Structure and Function of the ATLAS Detector

Here, you'll learn about the structure of the ATLAS detector and how particles interact with the detector material. You can decide whether you want to learn this with the help of videos or texts.

Products of proton-proton collisions are detected by the ATLAS detector (ATLAS stands for A Toroidal LHC ApparatuS). In the middle of ATLAS, two particle bunches (each with 100 billion protons) collide with each other after they have been accelerated in opposite directions in the LHC. It is therefore not possible to predict which parts of one proton will collide with which parts of another one nor can we tell which protons collide at all. When protons collide they may simple scatter off each other but stay whole or they will interact more violently and disintegrate. In the latter case, new particles are formed. From the data, physicists are able to say which physical processes may have taken place during the collisions. To do this, they need a good understanding of the detector and its function. So let's take a look at these points, below.

ATLAS via Video

ATLAS via Text and Picture
In the following picture gallery, you'll find a short description of the structure and function of each part of the detector.

  • The ATLAS detector is a multi purpose detector. It is used at the Large Hadron Collider (LHC) to look for new insights into how the universe was formed and of what it is made up. With the help of the ATLAS detector, physicists want to detect particles formed during proton-proton collisions and determine their properties. These properties are, for instance, momentum, electric charge, and energy. For this, a detector was built, which has a breathtaking size: a length of 44 meters and a diameter of 25 meters. The detector consists of different detector elements, each has a specific task. They are arranged in an "onion-skin" structure around the beam pipe in which the protons circulate.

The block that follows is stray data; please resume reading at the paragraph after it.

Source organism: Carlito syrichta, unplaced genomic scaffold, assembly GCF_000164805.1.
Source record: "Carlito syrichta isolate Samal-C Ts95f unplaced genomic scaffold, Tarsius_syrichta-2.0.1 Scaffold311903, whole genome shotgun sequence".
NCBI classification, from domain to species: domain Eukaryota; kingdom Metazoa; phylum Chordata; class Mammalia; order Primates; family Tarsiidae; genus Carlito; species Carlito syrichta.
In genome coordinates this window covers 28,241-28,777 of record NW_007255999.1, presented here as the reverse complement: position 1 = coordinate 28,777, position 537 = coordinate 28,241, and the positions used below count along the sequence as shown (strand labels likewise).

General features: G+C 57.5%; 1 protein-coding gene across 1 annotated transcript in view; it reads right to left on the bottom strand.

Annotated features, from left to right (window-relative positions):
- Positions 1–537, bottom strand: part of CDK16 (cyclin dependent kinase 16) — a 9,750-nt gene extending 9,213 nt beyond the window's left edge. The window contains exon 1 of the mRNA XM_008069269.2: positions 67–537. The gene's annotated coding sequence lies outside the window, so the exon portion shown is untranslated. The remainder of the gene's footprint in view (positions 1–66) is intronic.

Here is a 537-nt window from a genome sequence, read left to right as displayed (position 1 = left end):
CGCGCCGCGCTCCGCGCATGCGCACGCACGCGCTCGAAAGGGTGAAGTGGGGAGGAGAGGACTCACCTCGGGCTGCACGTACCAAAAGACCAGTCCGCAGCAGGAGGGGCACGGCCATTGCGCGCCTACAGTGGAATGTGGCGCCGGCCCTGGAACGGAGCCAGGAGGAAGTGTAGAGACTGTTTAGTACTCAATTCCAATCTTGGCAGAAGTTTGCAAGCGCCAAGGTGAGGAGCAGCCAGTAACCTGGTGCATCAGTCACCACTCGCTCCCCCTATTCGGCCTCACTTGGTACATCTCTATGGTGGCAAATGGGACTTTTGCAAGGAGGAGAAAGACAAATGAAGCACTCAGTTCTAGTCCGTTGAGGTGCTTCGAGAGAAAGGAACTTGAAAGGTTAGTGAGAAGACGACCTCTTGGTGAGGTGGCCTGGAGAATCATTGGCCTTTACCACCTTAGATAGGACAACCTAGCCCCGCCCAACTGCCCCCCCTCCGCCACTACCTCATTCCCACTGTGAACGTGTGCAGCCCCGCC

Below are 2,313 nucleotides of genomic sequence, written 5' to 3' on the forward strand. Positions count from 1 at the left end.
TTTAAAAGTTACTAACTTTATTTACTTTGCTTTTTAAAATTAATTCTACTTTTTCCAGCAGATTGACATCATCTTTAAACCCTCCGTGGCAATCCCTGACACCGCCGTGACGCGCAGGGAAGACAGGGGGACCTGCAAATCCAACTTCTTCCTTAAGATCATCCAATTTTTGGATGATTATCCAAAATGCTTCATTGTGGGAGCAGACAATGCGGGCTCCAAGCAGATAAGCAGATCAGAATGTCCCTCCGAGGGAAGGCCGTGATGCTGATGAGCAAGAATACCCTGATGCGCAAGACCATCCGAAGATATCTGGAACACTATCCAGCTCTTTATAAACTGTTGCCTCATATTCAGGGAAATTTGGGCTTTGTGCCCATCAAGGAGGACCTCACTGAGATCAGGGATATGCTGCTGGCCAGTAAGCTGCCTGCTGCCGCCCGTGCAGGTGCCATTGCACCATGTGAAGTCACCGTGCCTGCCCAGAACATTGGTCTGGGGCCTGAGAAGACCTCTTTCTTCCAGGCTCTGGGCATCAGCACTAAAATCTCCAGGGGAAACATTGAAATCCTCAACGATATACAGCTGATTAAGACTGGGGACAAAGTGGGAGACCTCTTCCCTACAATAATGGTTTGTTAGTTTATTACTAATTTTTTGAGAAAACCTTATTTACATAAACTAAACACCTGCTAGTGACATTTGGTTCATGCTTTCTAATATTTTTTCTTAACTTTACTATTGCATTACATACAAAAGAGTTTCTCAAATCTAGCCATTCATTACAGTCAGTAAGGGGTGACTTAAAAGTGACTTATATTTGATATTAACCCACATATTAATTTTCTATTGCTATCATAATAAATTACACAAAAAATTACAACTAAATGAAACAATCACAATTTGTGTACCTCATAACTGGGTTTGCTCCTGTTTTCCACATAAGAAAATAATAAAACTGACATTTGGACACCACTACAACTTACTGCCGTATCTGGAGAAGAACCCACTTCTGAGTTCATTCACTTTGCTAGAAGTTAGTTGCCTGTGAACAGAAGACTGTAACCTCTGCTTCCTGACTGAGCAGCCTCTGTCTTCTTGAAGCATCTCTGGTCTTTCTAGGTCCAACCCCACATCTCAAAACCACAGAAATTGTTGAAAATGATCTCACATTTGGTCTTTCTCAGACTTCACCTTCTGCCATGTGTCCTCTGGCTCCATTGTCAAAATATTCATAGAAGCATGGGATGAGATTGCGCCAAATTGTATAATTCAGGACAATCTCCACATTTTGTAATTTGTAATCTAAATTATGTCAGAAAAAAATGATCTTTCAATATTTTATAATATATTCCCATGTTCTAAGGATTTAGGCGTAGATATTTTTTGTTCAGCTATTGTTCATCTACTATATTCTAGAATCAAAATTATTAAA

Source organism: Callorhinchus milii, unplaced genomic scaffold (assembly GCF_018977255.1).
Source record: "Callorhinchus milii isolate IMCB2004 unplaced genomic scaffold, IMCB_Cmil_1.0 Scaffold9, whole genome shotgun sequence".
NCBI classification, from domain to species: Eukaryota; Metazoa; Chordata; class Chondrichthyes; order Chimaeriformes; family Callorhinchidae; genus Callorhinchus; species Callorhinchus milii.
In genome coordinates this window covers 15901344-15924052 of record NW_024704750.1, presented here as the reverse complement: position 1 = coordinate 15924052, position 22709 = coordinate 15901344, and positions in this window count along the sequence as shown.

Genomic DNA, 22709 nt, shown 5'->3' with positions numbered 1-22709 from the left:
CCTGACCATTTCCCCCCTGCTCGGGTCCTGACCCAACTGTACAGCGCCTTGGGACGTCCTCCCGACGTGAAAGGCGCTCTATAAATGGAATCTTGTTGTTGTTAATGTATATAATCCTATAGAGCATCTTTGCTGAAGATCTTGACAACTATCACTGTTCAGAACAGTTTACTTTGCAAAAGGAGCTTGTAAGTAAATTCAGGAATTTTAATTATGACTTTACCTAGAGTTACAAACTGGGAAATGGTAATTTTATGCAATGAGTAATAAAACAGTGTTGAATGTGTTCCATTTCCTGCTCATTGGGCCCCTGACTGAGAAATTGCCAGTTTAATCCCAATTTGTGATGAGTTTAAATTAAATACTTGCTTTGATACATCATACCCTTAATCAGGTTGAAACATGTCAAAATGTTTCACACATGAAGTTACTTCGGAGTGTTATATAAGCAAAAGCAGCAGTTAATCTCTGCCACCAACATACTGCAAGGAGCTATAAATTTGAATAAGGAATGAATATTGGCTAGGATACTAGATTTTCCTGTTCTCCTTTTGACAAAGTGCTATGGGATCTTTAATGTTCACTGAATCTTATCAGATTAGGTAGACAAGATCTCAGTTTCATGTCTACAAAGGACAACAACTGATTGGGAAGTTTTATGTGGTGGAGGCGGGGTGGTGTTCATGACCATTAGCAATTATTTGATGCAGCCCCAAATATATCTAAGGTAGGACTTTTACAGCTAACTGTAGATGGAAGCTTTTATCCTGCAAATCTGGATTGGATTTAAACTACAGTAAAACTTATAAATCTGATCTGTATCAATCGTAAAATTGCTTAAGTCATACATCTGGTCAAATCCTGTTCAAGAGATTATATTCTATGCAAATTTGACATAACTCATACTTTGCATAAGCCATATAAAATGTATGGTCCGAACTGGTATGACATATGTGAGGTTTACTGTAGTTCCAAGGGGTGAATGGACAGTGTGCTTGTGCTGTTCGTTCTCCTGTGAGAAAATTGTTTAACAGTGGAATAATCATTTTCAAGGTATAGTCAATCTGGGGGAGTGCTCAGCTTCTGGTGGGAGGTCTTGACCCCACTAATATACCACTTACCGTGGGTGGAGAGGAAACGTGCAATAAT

• The trackers detect particles with electric charge. They measure their positions at different times. Since the trackers are permeated by a homogeneous magnetic field, charged particles are deflected. With the help of the curvature one can calculate the momentum and determine the electric charge. The interaction between the particles produced during the collision and the detector material of the trackers is very small. Thus particles only deposit a small amount of energy there.
  • In the electromagnetic calorimeter (LAr electromagnetic barrel), particles and their antiparticles, which interact electromagnetically, are detected. These are mainly electrons and photons. The whole energy of a particle flying through the electromagnetic detector is absorbed and transformed into an electronical signal. The strength of the signal is a measure for the energy of the particle.
  • In the hadronic calorimeter (Tile barrel), strongly interacting particles, that are built up of quarks and/or antiquarks, – so-called hadrons – are detected, for example protons or neutrons.
  • Muons deposit only a small amount of their energy in the calorimeters, and are the only "visible" particles which pass through every layer of the ATLAS detector. Therefore, there are muon chambers located at the outermost part of ATLAS to identify muons. The muon chambers are situated in an additional magnetic field to measure the momentum more precisely than with the trackers. This magnetic field is produced by huge toroidal coils (thus the "T" in the name "ATLAS"). The muon chambers are made up of thousands of long tubes filled with gas. There is a wire in the middle of each tube. Incident muons create free charge carriers in the gas via ionisation. These carriers move towards the outer wall or towards the wire because of a large voltage difference between the tube and the wire, thereby creating an electronically readable signal.